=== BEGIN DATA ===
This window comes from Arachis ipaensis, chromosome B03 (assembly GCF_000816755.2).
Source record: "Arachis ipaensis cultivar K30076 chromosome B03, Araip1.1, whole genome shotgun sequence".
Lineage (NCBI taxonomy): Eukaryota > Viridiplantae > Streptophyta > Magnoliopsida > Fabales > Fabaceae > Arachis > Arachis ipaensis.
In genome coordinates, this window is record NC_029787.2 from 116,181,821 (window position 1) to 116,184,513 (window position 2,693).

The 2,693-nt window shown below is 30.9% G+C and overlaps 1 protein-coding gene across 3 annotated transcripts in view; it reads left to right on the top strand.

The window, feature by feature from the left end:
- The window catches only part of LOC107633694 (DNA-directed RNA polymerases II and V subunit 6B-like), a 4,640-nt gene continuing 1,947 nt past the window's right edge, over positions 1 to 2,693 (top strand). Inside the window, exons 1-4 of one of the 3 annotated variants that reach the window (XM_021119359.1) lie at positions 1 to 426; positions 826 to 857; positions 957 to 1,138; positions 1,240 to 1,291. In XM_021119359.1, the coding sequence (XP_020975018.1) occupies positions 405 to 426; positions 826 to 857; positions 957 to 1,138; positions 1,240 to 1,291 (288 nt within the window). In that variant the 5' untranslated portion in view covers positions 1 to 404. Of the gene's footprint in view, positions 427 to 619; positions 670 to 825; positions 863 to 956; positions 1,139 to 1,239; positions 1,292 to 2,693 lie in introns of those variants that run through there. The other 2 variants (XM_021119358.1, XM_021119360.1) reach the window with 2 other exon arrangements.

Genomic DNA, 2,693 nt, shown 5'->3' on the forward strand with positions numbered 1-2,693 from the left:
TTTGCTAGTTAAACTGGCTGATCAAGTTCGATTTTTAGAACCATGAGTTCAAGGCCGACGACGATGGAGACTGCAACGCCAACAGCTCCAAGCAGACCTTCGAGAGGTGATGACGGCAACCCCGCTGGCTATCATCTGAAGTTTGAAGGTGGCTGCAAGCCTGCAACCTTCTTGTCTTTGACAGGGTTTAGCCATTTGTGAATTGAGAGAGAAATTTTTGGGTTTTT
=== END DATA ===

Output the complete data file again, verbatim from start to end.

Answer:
This window comes from Arachis ipaensis, chromosome B03 (assembly GCF_000816755.2).
Source record: "Arachis ipaensis cultivar K30076 chromosome B03, Araip1.1, whole genome shotgun sequence".
Lineage (NCBI taxonomy): Eukaryota > Viridiplantae > Streptophyta > Magnoliopsida > Fabales > Fabaceae > Arachis > Arachis ipaensis.
In genome coordinates, this window is record NC_029787.2 from 116,181,821 (window position 1) to 116,184,513 (window position 2,693).

The 2,693-nt window shown below is 30.9% G+C and overlaps 1 protein-coding gene across 3 annotated transcripts in view; it reads left to right on the top strand.

The window, feature by feature from the left end:
- The window catches only part of LOC107633694 (DNA-directed RNA polymerases II and V subunit 6B-like), a 4,640-nt gene continuing 1,947 nt past the window's right edge, over positions 1 to 2,693 (top strand). Inside the window, exons 1-4 of one of the 3 annotated variants that reach the window (XM_021119359.1) lie at positions 1 to 426; positions 826 to 857; positions 957 to 1,138; positions 1,240 to 1,291. In XM_021119359.1, the coding sequence (XP_020975018.1) occupies positions 405 to 426; positions 826 to 857; positions 957 to 1,138; positions 1,240 to 1,291 (288 nt within the window). In that variant the 5' untranslated portion in view covers positions 1 to 404. Of the gene's footprint in view, positions 427 to 619; positions 670 to 825; positions 863 to 956; positions 1,139 to 1,239; positions 1,292 to 2,693 lie in introns of those variants that run through there. The other 2 variants (XM_021119358.1, XM_021119360.1) reach the window with 2 other exon arrangements.

Genomic DNA, 2,693 nt, shown 5'->3' on the forward strand with positions numbered 1-2,693 from the left:
TTTGCTAGTTAAACTGGCTGATCAAGTTCGATTTTTAGAACCATGAGTTCAAGGCCGACGACGATGGAGACTGCAACGCCAACAGCTCCAAGCAGACCTTCGAGAGGTGATGACGGCAACCCCGCTGGCTATCATCTGAAGTTTGAAGGTGGCTGCAAGCCTGCAACCTTCTTGTCTTTGACAGGGTTTAGCCATTTGTGAATTGAGAGAGAAATTTTTGGGTTTTT